Friends of
Rutgers English Spring/Summer 2006
A Newsletter for Alumni and Friends of the Department of English

Inside This Issue
Barry Qualls is New VP
From the Chair
Derek Attridge Departs
John McClure Wins Susman Award
Regina Masiello Honored for Teaching
Aresty English Researchers
George Levine Retires
Richard Miller Wins Scholar-Teacher Award
Martin Gliserman Wins Teaching Award
William Walling Retires
Cheryl Wall Wins Research Award
Writers at Rutgers:
      Susan Wheeler
      Jonathan Franzen
A History of Rutgers English
What's in a Name?
In Memoriam:
       Horace E. Hamilton
       Peggy Friedman
Student Awards and Honors
An English Major in England
Howard Fellowship Continues
New Face at the Plangere Center
Thanks to Our Interns
Alumni Enjoy Book Fair
New Alumni Book Corner
Thanks to Our Supporters

Download Newsletter
Archive of Previous Issues
Department of English Home

Cheryl Wall Wins Research Award

By Jie He


Cheryl A. Wall

Congratulations to Professor Cheryl A. Wall, who won the 2006 Board of Trustees Award for Excellence in Research. A lover of blues music, Professor Wall injects her lectures with recordings and anecdotes from the history of blues to give her students a fuller picture of African American literature. In her research, she shows that putting the history and the artistic conventions of black literature and music together can lead to new insights. Professor Wall’s scholarship has helped establish the importance of African American literature to twentieth-century writing in general. With two books, six edited volumes, and several influential essays, Professor Wall has become an inspiration to young scholars in her field.

Professor Wall’s first edited work, Changing Our Own Words: Essays on Criticism, Theory, and Writing by Black Women, was groundbreaking. Together, this collection of essays makes the case that black women writers – Audre Lorde, Paule Marshall, Toni Morrison, Ntozake Shange, and Alice Walker, to name a few – are among the most vital and interesting authors of the twentieth century. Her 1995 book Women of the Harlem Renaissance continues this assertion by revealing the significant contributions by women writers to the black artistic movement of the first half of the century. The book traces the literary journeys of novelists Nella Larsen, Jessie Redmon Fauset, and Zora Neale Hurston, focusing on their writing, their lives, and their interactions with other writers. Professor Wall also highlights the popular culture scene occupied by Josephine Baker and Bessie Smith. In bringing together the women performance artists of Harlem and the women writers moving away from Harlem, she argues that the usual list of male authors and artists were not the only forces driving this important creative period in America.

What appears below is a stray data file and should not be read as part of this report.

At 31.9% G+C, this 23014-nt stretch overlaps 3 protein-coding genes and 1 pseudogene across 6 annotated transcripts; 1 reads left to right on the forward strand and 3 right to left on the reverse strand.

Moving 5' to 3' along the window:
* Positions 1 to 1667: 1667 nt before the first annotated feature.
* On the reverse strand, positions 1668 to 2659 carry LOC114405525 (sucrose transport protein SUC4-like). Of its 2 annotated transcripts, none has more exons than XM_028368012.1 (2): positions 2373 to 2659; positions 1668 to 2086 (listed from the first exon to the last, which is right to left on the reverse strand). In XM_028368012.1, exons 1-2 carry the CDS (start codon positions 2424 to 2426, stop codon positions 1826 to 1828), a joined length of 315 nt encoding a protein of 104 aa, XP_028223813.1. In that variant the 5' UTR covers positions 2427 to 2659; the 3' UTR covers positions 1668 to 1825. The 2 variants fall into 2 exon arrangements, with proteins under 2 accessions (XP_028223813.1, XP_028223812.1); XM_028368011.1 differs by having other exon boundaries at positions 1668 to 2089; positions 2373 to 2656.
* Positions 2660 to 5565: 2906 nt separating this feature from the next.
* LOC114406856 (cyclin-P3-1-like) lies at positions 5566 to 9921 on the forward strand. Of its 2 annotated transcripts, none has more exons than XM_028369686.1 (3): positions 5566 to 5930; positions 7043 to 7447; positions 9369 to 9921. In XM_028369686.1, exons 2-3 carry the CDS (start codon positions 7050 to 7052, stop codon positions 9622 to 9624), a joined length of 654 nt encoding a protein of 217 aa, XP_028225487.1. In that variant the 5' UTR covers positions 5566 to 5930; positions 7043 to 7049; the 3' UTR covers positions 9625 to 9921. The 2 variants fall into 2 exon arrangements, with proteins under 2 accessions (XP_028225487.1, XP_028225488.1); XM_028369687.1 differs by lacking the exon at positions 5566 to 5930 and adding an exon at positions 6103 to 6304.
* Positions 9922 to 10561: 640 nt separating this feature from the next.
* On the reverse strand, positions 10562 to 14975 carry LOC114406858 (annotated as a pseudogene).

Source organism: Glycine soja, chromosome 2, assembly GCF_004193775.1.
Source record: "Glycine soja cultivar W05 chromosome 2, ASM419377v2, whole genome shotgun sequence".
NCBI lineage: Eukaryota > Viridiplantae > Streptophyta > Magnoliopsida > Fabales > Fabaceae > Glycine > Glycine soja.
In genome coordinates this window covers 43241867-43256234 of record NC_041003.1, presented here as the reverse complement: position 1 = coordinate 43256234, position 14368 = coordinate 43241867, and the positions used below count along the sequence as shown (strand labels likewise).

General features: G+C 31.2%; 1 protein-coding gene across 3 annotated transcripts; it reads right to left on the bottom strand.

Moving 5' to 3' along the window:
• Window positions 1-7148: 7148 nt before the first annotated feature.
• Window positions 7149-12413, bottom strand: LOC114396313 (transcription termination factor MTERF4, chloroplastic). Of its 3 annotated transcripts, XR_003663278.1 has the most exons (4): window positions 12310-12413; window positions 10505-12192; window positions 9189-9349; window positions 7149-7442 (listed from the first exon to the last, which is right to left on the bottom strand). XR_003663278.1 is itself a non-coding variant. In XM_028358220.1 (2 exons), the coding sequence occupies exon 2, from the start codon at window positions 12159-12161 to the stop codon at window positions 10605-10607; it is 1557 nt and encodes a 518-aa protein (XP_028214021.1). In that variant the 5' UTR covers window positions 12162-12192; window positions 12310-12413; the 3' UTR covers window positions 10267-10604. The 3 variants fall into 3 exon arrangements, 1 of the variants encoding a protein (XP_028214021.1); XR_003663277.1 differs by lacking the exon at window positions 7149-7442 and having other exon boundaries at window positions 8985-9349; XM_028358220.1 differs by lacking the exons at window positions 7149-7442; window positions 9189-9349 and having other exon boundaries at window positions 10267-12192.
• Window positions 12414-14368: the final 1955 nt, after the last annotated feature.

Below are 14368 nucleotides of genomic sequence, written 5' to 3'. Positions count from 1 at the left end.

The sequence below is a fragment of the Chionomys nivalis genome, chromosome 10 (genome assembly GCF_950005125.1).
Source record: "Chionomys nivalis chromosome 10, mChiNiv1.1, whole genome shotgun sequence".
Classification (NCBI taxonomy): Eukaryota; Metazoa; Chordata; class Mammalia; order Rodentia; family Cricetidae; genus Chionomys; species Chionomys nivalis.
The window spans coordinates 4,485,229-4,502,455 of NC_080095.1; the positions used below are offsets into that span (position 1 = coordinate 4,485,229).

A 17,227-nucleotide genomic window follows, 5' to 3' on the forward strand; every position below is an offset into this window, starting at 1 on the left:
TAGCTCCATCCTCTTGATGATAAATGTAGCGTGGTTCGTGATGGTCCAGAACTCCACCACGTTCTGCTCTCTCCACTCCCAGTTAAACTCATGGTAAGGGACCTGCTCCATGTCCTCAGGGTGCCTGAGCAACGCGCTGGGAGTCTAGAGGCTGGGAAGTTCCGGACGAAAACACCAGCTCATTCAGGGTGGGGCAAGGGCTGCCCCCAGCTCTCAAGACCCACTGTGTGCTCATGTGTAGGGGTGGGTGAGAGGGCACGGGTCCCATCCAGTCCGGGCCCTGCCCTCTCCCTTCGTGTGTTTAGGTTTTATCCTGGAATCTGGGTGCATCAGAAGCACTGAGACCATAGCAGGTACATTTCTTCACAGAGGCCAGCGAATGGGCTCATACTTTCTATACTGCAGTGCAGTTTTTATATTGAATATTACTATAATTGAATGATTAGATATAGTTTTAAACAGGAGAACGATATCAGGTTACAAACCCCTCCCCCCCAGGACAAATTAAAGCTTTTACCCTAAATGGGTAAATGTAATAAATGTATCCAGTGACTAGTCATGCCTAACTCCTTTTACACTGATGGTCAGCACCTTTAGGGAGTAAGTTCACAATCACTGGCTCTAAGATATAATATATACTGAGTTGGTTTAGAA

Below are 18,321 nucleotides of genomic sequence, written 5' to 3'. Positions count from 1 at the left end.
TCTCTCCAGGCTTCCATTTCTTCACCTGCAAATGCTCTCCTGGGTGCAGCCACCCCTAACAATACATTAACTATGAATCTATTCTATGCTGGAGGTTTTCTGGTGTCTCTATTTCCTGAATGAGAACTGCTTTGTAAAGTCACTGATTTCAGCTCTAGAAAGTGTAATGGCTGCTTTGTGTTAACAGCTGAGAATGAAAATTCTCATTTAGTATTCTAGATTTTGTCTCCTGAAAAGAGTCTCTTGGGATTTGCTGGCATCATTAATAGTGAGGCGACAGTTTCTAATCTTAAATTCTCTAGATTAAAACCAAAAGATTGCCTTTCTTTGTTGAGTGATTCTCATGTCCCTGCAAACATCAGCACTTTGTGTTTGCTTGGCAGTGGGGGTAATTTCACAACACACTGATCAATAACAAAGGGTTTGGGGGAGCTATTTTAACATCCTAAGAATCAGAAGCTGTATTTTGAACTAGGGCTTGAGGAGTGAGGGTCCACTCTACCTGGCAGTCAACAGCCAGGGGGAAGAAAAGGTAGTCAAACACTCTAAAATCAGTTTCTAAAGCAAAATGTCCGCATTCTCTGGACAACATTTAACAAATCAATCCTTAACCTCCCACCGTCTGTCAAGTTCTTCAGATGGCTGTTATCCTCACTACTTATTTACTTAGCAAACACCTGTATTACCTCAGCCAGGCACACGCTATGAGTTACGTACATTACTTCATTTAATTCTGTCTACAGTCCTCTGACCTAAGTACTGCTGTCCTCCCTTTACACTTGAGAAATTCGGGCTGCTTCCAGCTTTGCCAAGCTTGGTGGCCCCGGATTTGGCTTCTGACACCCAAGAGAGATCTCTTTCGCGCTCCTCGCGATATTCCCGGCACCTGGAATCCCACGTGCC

Her newest work is the 2005 book Worrying the Line: Black Women Writers, Lineage, and Literary Tradition. In it, Professor Wall furthers her exploration of contemporary black women writers and their influence on others. The central metaphor of the title refers to the way blues singers “worry” a line of a song, breaking it up in new ways to draw extra attention to particular words or themes. Professor Wall shows how writings by black women writers use a similar technique, worrying ideas like genealogy, the literary tradition, and the continuing personal and historical effects of slavery. Critics call her book a major accomplishment in establishing the ways black women writers have challenged and extended the contemporary literary canon, “worrying the line” of literary history itself.

Professor Wall has even more research and writing in progress. She recently completed editing Savoring the Salt: The Legacy of Toni Cade Bambara with independent scholar Linda J. Holmes, a book that highlights previously unexamined aspects of Bambara’s activism, writing, teaching, and filmmaking through the analysis of well-known critics and scholars. Even with a prominent and well-studied author such as Toni Morrison, Professor Wall seeks to break new ground. In her upcoming book, Toni Morrison, Editor, Professor Wall examines the famous novelist in her little-studied period as senior editor at Random House from 1970 to 1988. Her other work-in-progress, On Freedom and the Will to Adorn: The African American Essay, focuses on the nonfiction work of W.E.B. Du Bois, James Baldwin, Alice Walker, and Ralph Ellison, among others. On Freedom situates these prominent black writers within the long tradition of American essayists, and shows how their words helped to shape the most important aesthetic and social debates of their times.

The Board of Trustees Award for Excellence in Research honors scholars who have achieved high distinction in their academic fields. Professor Wall also received the Warren I. Susman Award for Excellence in Teaching in 1997, making her the second Rutgers English professor to receive the University’s highest honors for both her teaching and her research. Rutgers English is happy to join the Board of Trustees in congratulating Professor Wall on her accomplishments.


More about Worrying the Line

Our Award-Winning Faculty



Rutgers, The State University of New Jersey

Published online and in print by Friends of Rutgers English
Supporting Friends receive a print copy of this newsletter in the mail.
Photo Editing and Website Design: Maritza Cruz
Editor: Vic Tulli